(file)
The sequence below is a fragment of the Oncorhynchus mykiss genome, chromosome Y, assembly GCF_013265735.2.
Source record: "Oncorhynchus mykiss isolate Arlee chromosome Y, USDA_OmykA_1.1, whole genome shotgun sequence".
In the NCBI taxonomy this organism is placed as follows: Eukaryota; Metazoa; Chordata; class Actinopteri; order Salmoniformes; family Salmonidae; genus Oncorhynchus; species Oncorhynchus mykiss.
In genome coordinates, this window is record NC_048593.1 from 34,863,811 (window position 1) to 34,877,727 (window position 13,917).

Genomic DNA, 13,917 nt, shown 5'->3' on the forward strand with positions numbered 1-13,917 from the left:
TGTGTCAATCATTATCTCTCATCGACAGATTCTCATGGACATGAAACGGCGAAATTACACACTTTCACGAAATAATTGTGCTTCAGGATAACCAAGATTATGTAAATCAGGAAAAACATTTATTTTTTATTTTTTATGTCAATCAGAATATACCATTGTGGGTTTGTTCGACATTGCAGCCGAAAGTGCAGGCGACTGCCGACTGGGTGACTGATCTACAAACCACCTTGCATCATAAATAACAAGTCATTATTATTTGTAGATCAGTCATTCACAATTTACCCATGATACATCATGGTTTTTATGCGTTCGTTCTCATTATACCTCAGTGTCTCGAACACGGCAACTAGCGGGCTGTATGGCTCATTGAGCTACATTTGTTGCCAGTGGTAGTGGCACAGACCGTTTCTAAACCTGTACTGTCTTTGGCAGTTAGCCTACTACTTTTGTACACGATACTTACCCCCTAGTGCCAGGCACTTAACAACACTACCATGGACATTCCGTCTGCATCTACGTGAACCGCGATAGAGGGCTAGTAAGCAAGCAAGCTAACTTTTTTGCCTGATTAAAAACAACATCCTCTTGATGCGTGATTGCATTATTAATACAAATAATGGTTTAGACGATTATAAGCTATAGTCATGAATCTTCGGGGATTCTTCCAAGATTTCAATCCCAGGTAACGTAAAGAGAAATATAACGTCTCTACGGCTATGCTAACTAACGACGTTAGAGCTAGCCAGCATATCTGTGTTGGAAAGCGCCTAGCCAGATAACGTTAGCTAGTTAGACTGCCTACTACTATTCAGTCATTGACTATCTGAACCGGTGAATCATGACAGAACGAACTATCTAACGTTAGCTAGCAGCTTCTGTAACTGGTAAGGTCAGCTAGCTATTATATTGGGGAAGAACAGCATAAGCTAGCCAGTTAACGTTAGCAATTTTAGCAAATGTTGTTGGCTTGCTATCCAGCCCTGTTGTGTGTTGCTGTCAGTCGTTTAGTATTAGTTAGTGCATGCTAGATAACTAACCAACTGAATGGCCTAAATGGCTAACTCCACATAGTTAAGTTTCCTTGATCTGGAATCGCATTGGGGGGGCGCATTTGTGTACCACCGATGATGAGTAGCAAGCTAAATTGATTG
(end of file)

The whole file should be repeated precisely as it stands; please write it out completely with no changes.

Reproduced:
The sequence below is a fragment of the Oncorhynchus mykiss genome, chromosome Y, assembly GCF_013265735.2.
Source record: "Oncorhynchus mykiss isolate Arlee chromosome Y, USDA_OmykA_1.1, whole genome shotgun sequence".
In the NCBI taxonomy this organism is placed as follows: Eukaryota; Metazoa; Chordata; class Actinopteri; order Salmoniformes; family Salmonidae; genus Oncorhynchus; species Oncorhynchus mykiss.
In genome coordinates, this window is record NC_048593.1 from 34,863,811 (window position 1) to 34,877,727 (window position 13,917).

Genomic DNA, 13,917 nt, shown 5'->3' on the forward strand with positions numbered 1-13,917 from the left:
TGTGTCAATCATTATCTCTCATCGACAGATTCTCATGGACATGAAACGGCGAAATTACACACTTTCACGAAATAATTGTGCTTCAGGATAACCAAGATTATGTAAATCAGGAAAAACATTTATTTTTTATTTTTTATGTCAATCAGAATATACCATTGTGGGTTTGTTCGACATTGCAGCCGAAAGTGCAGGCGACTGCCGACTGGGTGACTGATCTACAAACCACCTTGCATCATAAATAACAAGTCATTATTATTTGTAGATCAGTCATTCACAATTTACCCATGATACATCATGGTTTTTATGCGTTCGTTCTCATTATACCTCAGTGTCTCGAACACGGCAACTAGCGGGCTGTATGGCTCATTGAGCTACATTTGTTGCCAGTGGTAGTGGCACAGACCGTTTCTAAACCTGTACTGTCTTTGGCAGTTAGCCTACTACTTTTGTACACGATACTTACCCCCTAGTGCCAGGCACTTAACAACACTACCATGGACATTCCGTCTGCATCTACGTGAACCGCGATAGAGGGCTAGTAAGCAAGCAAGCTAACTTTTTTGCCTGATTAAAAACAACATCCTCTTGATGCGTGATTGCATTATTAATACAAATAATGGTTTAGACGATTATAAGCTATAGTCATGAATCTTCGGGGATTCTTCCAAGATTTCAATCCCAGGTAACGTAAAGAGAAATATAACGTCTCTACGGCTATGCTAACTAACGACGTTAGAGCTAGCCAGCATATCTGTGTTGGAAAGCGCCTAGCCAGATAACGTTAGCTAGTTAGACTGCCTACTACTATTCAGTCATTGACTATCTGAACCGGTGAATCATGACAGAACGAACTATCTAACGTTAGCTAGCAGCTTCTGTAACTGGTAAGGTCAGCTAGCTATTATATTGGGGAAGAACAGCATAAGCTAGCCAGTTAACGTTAGCAATTTTAGCAAATGTTGTTGGCTTGCTATCCAGCCCTGTTGTGTGTTGCTGTCAGTCGTTTAGTATTAGTTAGTGCATGCTAGATAACTAACCAACTGAATGGCCTAAATGGCTAACTCCACATAGTTAAGTTTCCTTGATCTGGAATCGCATTGGGGGGGCGCATTTGTGTACCACCGATGATGAGTAGCAAGCTAAATTGATTG